I’ve had such a good experience at my internship at the Center for Healthy Aging so far. On the first day, the center celebrated its seventh year of operation with a party and an art exhibit by its oldest member, a 92 year-old man. His paintings were displayed around the center and they’re going to be exhibited in a museum in Sarajevo pretty soon. Members of the center sang and one of the highlights for me was when a man played the accordion. The director of the center handed out awards to members and staff and Ann was recognized for the work that she has done. After the party, we had cake and as I left, I noticed that some of the members formed a circle were dancing to the accordion music. I really wanted to join in so I’m hoping there will be an accordion at the next party.

My second day at the center was really nice and relaxing as we spent time getting to know the staff and some members. We helped transport artwork from the exhibit to the painter’s home and I was so excited to be welcomed into his apartment. The walls were covered with really amazing paintings and he gave us copies of a large piece that took him four months to paint. I had such a lovely time at his apartment where we chatted with his wife and looked at family photos.

Another highlight of the day was watching one of the center’s staff members make sirnica, which is one of my favorite foods so far. It’s referred to as cheese pie but it’s more like cheese rolled in phyllo dough. I’ve been really curious as to how it’s made so I was fascinated to watch the process. The dough was made from scratch without measuring the ingredients because the lady just knew exactly what to do since she started learning the process when she was eight years old. She stretched the dough out on a tablecloth until it was paper-thin. Then she spread a cheese and egg mixture along the edge and then picked up the tablecloth and shook it so that the dough rolled down. Next, she cut the roll into smaller pieces and formed them into spirals. She also made a meat and potato version. The food was made to celebrate the July birthdays of the staff members. Staff from the other centers came for the party and it was lovely to see the sense of community.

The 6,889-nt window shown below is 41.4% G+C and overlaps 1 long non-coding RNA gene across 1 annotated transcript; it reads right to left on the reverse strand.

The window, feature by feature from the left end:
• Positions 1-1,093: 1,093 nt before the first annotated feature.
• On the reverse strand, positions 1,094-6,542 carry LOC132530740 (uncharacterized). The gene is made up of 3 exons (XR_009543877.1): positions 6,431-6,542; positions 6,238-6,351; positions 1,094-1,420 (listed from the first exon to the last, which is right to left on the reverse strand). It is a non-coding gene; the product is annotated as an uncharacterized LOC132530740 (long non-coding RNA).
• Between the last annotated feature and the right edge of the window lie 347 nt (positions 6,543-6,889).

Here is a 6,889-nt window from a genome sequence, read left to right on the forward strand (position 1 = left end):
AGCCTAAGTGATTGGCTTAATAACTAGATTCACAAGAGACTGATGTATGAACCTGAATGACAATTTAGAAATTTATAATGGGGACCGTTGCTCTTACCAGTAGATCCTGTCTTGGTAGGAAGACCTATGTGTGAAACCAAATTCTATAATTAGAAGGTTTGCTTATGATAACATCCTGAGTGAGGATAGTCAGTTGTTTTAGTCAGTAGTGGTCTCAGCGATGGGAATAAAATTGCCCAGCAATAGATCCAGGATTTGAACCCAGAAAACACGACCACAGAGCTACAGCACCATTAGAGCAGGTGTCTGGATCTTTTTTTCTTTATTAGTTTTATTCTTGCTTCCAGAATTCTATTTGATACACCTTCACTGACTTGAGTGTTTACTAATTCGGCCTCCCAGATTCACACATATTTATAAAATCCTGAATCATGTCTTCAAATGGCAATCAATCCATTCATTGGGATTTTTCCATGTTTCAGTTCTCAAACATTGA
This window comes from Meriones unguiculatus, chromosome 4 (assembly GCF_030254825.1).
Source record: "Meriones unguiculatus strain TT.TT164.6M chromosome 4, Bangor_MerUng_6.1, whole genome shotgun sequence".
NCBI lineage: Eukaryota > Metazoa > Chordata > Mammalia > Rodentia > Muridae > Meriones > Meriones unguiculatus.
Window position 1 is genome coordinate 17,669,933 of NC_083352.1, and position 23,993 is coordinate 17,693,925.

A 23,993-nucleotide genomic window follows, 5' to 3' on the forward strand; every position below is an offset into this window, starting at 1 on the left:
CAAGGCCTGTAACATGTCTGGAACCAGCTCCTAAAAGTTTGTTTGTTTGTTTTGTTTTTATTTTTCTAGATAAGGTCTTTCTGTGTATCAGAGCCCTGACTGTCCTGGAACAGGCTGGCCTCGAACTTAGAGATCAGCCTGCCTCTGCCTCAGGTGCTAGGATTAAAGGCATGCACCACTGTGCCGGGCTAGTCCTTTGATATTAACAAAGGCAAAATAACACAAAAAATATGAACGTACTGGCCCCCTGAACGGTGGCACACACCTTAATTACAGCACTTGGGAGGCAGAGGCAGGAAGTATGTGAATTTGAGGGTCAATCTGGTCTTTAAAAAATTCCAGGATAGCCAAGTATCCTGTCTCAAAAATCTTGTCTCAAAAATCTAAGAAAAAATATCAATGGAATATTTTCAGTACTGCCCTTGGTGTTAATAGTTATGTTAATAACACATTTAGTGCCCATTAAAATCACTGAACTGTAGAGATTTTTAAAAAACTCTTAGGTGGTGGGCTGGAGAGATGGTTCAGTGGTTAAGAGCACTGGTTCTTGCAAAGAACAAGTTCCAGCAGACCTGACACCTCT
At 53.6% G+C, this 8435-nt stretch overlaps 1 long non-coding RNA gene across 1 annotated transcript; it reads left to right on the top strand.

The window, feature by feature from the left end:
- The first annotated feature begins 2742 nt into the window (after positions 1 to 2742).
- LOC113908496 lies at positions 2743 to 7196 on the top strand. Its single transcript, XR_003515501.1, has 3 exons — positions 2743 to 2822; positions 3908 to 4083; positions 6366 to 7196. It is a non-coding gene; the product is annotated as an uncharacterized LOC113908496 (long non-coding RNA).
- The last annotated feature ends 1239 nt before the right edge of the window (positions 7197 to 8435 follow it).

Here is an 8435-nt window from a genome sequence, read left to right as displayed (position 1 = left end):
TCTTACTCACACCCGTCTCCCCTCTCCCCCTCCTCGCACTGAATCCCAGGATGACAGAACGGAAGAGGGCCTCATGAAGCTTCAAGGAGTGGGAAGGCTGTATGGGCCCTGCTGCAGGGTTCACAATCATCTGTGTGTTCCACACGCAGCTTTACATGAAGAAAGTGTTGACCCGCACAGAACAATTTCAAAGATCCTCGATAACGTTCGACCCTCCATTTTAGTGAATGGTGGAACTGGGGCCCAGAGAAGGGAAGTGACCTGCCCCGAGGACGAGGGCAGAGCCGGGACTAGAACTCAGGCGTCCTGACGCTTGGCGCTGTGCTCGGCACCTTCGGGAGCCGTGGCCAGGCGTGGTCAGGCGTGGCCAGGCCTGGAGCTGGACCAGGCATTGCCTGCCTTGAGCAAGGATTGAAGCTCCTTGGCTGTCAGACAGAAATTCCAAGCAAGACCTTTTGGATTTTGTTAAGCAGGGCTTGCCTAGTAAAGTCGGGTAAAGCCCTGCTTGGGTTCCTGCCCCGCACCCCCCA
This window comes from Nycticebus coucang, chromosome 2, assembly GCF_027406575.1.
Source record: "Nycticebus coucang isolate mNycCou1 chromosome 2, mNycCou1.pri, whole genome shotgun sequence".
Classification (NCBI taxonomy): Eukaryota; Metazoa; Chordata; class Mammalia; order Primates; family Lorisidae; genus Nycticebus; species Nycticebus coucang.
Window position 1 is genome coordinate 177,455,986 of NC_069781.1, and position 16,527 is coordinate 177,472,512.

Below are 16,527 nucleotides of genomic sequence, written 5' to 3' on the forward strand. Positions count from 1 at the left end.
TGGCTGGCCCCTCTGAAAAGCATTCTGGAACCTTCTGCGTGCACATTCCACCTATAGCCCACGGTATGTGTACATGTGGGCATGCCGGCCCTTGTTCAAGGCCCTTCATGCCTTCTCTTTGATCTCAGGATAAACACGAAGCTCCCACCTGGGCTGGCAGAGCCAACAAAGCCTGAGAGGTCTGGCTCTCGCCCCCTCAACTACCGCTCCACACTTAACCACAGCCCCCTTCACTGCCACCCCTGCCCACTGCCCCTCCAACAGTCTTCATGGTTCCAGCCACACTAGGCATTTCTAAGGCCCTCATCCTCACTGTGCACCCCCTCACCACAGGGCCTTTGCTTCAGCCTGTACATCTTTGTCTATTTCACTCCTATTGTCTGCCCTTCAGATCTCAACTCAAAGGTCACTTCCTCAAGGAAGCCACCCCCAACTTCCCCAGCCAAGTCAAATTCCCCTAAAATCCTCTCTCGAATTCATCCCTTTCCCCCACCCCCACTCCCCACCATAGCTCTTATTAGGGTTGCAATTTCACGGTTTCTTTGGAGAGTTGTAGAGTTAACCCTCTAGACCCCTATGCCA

There are four Centers for Healthy Aging in Sarajevo and we spent the first two days at the original one. We’re going to be interning at a different center each day of the week, which I feel like will give me a good opportunity to explore different parts of the city. Today, we went to the second center and we partook in a group exercise activity right off the bat. We did stretches with rubber exercise bands and we definitely worked up a sweat during the 20-minute workout. Afterwards, we hung out with the staff and some of the members of the center and played cards. I had a really nice time just chatting about random things and everyday life. They gave me some tips on good places to get sirnica and other types of local food that is vegetarian friendly. They also mentioned some really cool places around Bosnia that I want to check out while I’m here. Overall, I’m really excited about interning at the Center for Healthy Aging and just getting to know people and hear their stories. I feel like this is going to be a really great cultural experience that I definitely would not have been privileged to have if I had just traveled here on my own.